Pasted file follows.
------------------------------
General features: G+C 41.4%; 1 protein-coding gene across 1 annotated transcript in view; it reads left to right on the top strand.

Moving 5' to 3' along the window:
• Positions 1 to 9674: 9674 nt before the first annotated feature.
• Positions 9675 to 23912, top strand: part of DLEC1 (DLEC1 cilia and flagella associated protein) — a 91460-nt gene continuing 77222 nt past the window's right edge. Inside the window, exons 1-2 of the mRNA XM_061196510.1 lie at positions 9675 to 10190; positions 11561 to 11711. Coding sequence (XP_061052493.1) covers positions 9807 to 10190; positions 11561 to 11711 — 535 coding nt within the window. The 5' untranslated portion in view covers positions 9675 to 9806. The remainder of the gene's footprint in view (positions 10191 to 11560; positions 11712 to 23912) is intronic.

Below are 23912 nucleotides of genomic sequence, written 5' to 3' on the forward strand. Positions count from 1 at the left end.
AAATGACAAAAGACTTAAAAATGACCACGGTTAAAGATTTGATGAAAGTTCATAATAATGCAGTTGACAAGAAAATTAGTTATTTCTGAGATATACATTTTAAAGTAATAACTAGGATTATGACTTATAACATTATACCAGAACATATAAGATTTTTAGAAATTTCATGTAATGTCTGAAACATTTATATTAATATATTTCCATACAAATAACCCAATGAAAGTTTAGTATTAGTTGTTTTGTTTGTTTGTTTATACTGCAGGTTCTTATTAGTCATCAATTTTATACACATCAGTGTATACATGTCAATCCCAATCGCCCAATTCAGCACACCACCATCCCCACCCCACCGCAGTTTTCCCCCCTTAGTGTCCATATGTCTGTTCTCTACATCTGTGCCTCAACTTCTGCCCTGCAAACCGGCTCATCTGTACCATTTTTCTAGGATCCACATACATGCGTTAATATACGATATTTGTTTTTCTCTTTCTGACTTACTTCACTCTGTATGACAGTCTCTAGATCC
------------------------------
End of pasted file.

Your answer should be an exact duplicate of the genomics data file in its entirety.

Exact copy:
General features: G+C 41.4%; 1 protein-coding gene across 1 annotated transcript in view; it reads left to right on the top strand.

Moving 5' to 3' along the window:
• Positions 1 to 9674: 9674 nt before the first annotated feature.
• Positions 9675 to 23912, top strand: part of DLEC1 (DLEC1 cilia and flagella associated protein) — a 91460-nt gene continuing 77222 nt past the window's right edge. Inside the window, exons 1-2 of the mRNA XM_061196510.1 lie at positions 9675 to 10190; positions 11561 to 11711. Coding sequence (XP_061052493.1) covers positions 9807 to 10190; positions 11561 to 11711 — 535 coding nt within the window. The 5' untranslated portion in view covers positions 9675 to 9806. The remainder of the gene's footprint in view (positions 10191 to 11560; positions 11712 to 23912) is intronic.

Below are 23912 nucleotides of genomic sequence, written 5' to 3' on the forward strand. Positions count from 1 at the left end.
AAATGACAAAAGACTTAAAAATGACCACGGTTAAAGATTTGATGAAAGTTCATAATAATGCAGTTGACAAGAAAATTAGTTATTTCTGAGATATACATTTTAAAGTAATAACTAGGATTATGACTTATAACATTATACCAGAACATATAAGATTTTTAGAAATTTCATGTAATGTCTGAAACATTTATATTAATATATTTCCATACAAATAACCCAATGAAAGTTTAGTATTAGTTGTTTTGTTTGTTTGTTTATACTGCAGGTTCTTATTAGTCATCAATTTTATACACATCAGTGTATACATGTCAATCCCAATCGCCCAATTCAGCACACCACCATCCCCACCCCACCGCAGTTTTCCCCCCTTAGTGTCCATATGTCTGTTCTCTACATCTGTGCCTCAACTTCTGCCCTGCAAACCGGCTCATCTGTACCATTTTTCTAGGATCCACATACATGCGTTAATATACGATATTTGTTTTTCTCTTTCTGACTTACTTCACTCTGTATGACAGTCTCTAGATCC